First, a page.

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What Brazilian Consumers Want

Recently the Brazilian research firm Cetelem BGN released its annual Observador report, based on interviews with consumers in 70 cities throughout the country. We went through the 100-page report to give advertisers, marketers and media professionals a breakdown of the key findings.

Classe C Still Surging
Brazil’s economic transformation in recent years has been dramatic. In 2005, 51% of the population was made up of people from classes D and E, while 34% were from the classe C middle class and 15% were from the upper AB classes. Yet in 2011, the middle class became the majority in Brazil, 54% of the population. These days, 103 million middle class or classe C Brazilians are now the dominant consumer segment.

Purchase Intent
When asked what they definitely intend to buy in the coming months, the top categories among Brazilians were furniture (31%), appliances (30%), travel (25%), TV/video products (19%), cell phones (17%) and computers (16%). Classes AB—42 million people—showed the strongest intent to spend money on travel, furniture and appliances.

Internet Access
Cetelem BGN’s results show that Internet penetration in Brazil is 44%, a figure in line with that of comScore, which estimates that 85 million Brazilians out of a total population of around 193 million have Internet access. At 43%, classe C’s Internet penetration rate is almost the same at the rate for the entire country.

E-commerce
More and more Brazilians are using the Internet to research products before buying and they do this most often when buying electronics, travel products and cultural products. Overall, 23% of Brazilians report that they buy products online, which means that 44 million people in Brazil engage in e-commerce. The two main promotional features that Brazil’s online shoppers value the most are promotional discount periods (66%) and free shipping (48%).
Most Brazilian Internet shoppers (81%) use credit cards while 46% use boletos bancários (online payment voucher) and 11% use crediário, a type of credit system based on installment payments.

Credit Cards
According to O Observador 2012, 33% of Brazilians own a credit card and 35% have debit cards, while 18% have store credit cards. Even among the AB classes of Brazil, the Observador survey shows credit card penetration to be 57%. Among Brazilian credit card owners nearly half (47%) own one and 31% own two, with only 3% owning 5 or more. For most items in Brazil, such as food, clothes, household bills, cell phones, gas, medicines and entertainment, cash is by far the preferred payment method.

To find out how we can help you reach Brazil, Latin America or U.S. Hispanics via a strategic campaign across all media, please contact us.

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Brazil’s Hottest Advertising Media

For years, the story from Brazil has been about explosive growth, and 2011 was no different, especially when it came to media. We took a look at a couple of top sources to get a sense of that growth.
Here’s where the media money went, who provided it, how much different media are growing and which media brands in Brazil are the most popular.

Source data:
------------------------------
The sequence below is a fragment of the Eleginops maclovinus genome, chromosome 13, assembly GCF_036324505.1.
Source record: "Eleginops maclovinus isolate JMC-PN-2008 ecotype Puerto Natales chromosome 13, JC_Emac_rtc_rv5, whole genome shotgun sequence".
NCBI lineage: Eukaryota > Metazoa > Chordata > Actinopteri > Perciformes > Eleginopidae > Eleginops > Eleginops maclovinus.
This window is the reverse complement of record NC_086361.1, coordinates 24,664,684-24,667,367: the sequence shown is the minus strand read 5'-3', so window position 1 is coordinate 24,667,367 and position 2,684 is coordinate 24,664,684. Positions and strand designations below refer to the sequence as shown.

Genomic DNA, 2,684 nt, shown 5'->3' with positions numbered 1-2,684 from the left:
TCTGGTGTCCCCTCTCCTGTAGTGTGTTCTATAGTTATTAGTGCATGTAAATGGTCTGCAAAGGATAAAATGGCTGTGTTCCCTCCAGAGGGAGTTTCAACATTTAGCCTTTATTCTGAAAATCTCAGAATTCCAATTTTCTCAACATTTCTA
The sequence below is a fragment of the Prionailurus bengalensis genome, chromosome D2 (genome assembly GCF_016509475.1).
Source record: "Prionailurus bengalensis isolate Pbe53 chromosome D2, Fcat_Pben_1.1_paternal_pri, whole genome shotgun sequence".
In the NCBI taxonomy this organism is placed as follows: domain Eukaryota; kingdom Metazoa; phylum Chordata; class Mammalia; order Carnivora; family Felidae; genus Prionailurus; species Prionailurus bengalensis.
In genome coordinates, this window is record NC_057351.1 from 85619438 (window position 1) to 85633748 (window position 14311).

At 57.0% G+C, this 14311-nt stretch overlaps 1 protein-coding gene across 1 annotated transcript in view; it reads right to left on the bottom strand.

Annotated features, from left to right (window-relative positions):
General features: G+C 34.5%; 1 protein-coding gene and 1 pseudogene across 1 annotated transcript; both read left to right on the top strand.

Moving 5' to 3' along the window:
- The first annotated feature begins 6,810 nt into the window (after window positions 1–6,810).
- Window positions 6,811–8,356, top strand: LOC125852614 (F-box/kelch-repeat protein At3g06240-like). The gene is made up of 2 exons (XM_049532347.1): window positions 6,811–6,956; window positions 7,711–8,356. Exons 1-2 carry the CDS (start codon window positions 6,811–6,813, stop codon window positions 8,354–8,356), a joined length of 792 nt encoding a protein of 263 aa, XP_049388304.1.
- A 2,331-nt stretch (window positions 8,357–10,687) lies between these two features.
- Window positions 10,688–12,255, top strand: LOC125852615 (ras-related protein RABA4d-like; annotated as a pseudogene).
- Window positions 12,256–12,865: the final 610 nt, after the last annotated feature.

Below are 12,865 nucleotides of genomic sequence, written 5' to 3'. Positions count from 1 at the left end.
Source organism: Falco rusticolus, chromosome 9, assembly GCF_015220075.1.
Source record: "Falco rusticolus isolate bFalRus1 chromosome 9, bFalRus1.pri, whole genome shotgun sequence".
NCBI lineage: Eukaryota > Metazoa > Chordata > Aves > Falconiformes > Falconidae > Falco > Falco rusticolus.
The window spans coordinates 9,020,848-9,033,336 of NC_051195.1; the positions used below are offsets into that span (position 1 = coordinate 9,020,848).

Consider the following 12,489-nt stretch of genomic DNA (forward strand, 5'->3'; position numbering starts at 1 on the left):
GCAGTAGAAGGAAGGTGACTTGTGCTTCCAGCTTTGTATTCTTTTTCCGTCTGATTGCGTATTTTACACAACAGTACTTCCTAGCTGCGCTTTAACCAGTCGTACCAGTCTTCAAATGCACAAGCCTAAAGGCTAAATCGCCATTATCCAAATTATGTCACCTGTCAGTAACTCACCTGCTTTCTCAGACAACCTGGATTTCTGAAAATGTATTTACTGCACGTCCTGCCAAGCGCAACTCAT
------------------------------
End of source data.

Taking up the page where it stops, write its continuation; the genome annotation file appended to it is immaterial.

Major Money in Media

IBOPE reports that in 2011, total ad spend in Brazil went up 16% to top 88.3 billion reales (US$51 billion). This was less than Brazil’s 19% growth in ad spend in 2010 but still significant.


Online Heats Up Hugely

Both IBOPE and IAB Brasil report that 5.3 billion reales (US$3 billion) was the total ad spend for online in 2011. That’s a huge 69% increase compared to 2010, during which advertisers spent 3.1 billion reales for online advertising. According to IAB Brasil, in 2011 online made up 10% of Brazil’s overall ad spend. Internet ads are also split down the middle in terms of type: 50% of Brazil’s 2011 online ad spend went to search and the other 50% was for display. All of this money moving has clearly attracted big Internet brands to Brazil. LinkedIn opened an office there in September 2011, joining Netflix, Google, Facebook and Yahoo, which are competing with native Brazilian online brands like UOL, iG and Globo.com.


TV Still Looks Good

Not surprisingly, free TV remains the top medium in Brazil in terms of ad spend. IBOPE’s numbers say it commands 53% of the total spend, while pay TV got around 7.2 percent. Big numbers, but slightly less than in previous years. For example, GroupM reported that TV received 64.6% of total ad spend in Brazil in 2010. The lower numbers for 2011 are due to online’s rise and print’s strength in Brazil.


Print Still Has Plenty of Power

IBOPE reported that newspapers brought in 17 billion reales (US$9.8 billion) in 2011 and were #2 in ad spend in Brazil. As a category, Brazilian magazines were slightly behind pay TV in ad spend, with 7.2 billion reales (US$4 billion).
In addition, the Instituto Verificador de Circulação or IVC—which tracks print circulation and revenue in the country—reports that Brazilian newspapers gained 3.5% in circulation in 2011.
Brazilian magazine also broke records in 2011. The IVC reported that the average circulation for magazines in Brazil reached 13,735,919 copies between June 2010 and June 2011, a record amount and a 5% increase compared to the previous period studied, June 2009 to June 2010. The top-selling newspaper in Brasil in 2011 was Super Notícia, a tabloid-style paper which sold 300,000 copies a day. In second place was Folha, with 297,000 copies sold daily.


Best-Liked Brands